Title: The Last Summer of Us
Author: Maggie Harcourt
Review: I have sat here for a few minutes trying to work out how to start this review, because I’m simply still in awe at how beautiful The Last Summer of Us by Maggie Harcourt is, and I can’t think of any better introduction than: Wow.
Limpet has just had to bury her mum. She is so full of grief and guilt, and her dad is having a hard time coping, so when her best friend Steffan suggests she go on road trip with him and their other friend Jared, she jumps at the chance to get away from it all for a while. What follows are several days of highs and lows, laughs and sadness, and the realisation of how important these two guys are to her. But things are changing. Not only has her mum died, but Steffan will soon be leaving. And underneath it all there are things no-one is saying, secrets that if brought out from hiding could destroy the one thing keeping Limpet going right now; their friendship.
The Last Summer of Us is such a beautiful novel. I don’t want to say too much about it, because it’s something you should discover for yourself and enjoy as you read. There are plenty of things happening throughout the road trip, but it’s more of a reflective novel, of Limpet’s internal struggles. It’s about Limpet (a nickname the boys call her), if not working her way through her grief and the sadness over the way her whole life is now going to change, then accepting that this is what her life is now. That she no longer has a mother, that her best mate will be leaving, that the ground she’s standing on isn’t as solid as it once was, but that she can deal with that, eventually.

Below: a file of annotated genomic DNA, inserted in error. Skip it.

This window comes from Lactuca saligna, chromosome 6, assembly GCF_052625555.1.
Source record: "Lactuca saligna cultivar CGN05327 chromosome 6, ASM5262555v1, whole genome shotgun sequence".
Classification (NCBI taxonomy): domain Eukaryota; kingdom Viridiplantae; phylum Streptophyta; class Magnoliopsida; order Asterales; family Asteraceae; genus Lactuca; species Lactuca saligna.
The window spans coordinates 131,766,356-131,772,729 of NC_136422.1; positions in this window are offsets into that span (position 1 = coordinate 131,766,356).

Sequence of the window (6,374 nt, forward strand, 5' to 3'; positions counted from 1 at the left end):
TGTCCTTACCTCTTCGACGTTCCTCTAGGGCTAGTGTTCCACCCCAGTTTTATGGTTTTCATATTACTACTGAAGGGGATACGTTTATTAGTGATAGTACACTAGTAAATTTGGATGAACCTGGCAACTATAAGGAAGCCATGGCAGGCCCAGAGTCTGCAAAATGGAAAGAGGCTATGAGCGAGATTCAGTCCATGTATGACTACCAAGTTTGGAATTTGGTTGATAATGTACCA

The relationship between the three friends is amazing. Theirs has got to be one of the best friendships I have read in YA. I loved both cheeky-chappy Steffan, and reserved, watchful Jared. They’re all dealing with their own problems in this book, and it’s just brilliant how they are all their for each other throughout. I loved them! I want to hang out with them all. It was so upsetting to know this awesome friendship would soon be changing, with Steffan leaving. And the sweet, sweet changes between Limpet and one of the guys as they start to see each other differently are just perfect. Sometimes, slow and careful can be really beautiful.
The writing is wonderful. There is such brilliant dialogue; the snappy banter between the three friends as they continually take the mick out of each other always had me smiling. But there are also some really beautiful moments where they actually talk, and wonderful phrasing when Limpet works things out for herself, when a key is turned and a lock clicks and she comes to realise things. And the descriptions! You can feel the heat of the hot summer sun, smell the musty dry grass, see the beautiful landscape. Harcourt really has a fantastic way of painting a brilliant picture for you with her writing, and it’s just beautiful.
I had a personal reaction to this book, too. As I write this in February, I am dealing with my Nan’s imminent death. I found Limpet’s story and her getting herself to the point where she feels she’ll be able to cope with the grief and the changes in her life really helpful and comforting. I know I’ll soon be feeling like she does in certain parts of the novel, but she gets to the point where she knows there’s a light at the end of the tunnel, even if she’s not quite reached it yet, and it was such a relief to read that. Despite her story being very different from what I’m going through, this book came into my hands at exactly the right time, and I’m really grateful for this beautiful story.
The Last Summer of Us is a beautiful story of grief, friendship and hope, and one that has left me in complete awe. I will definitely read whatever Harcourt writes in future, and I want my own collection of snow globe moments.
Buy it here: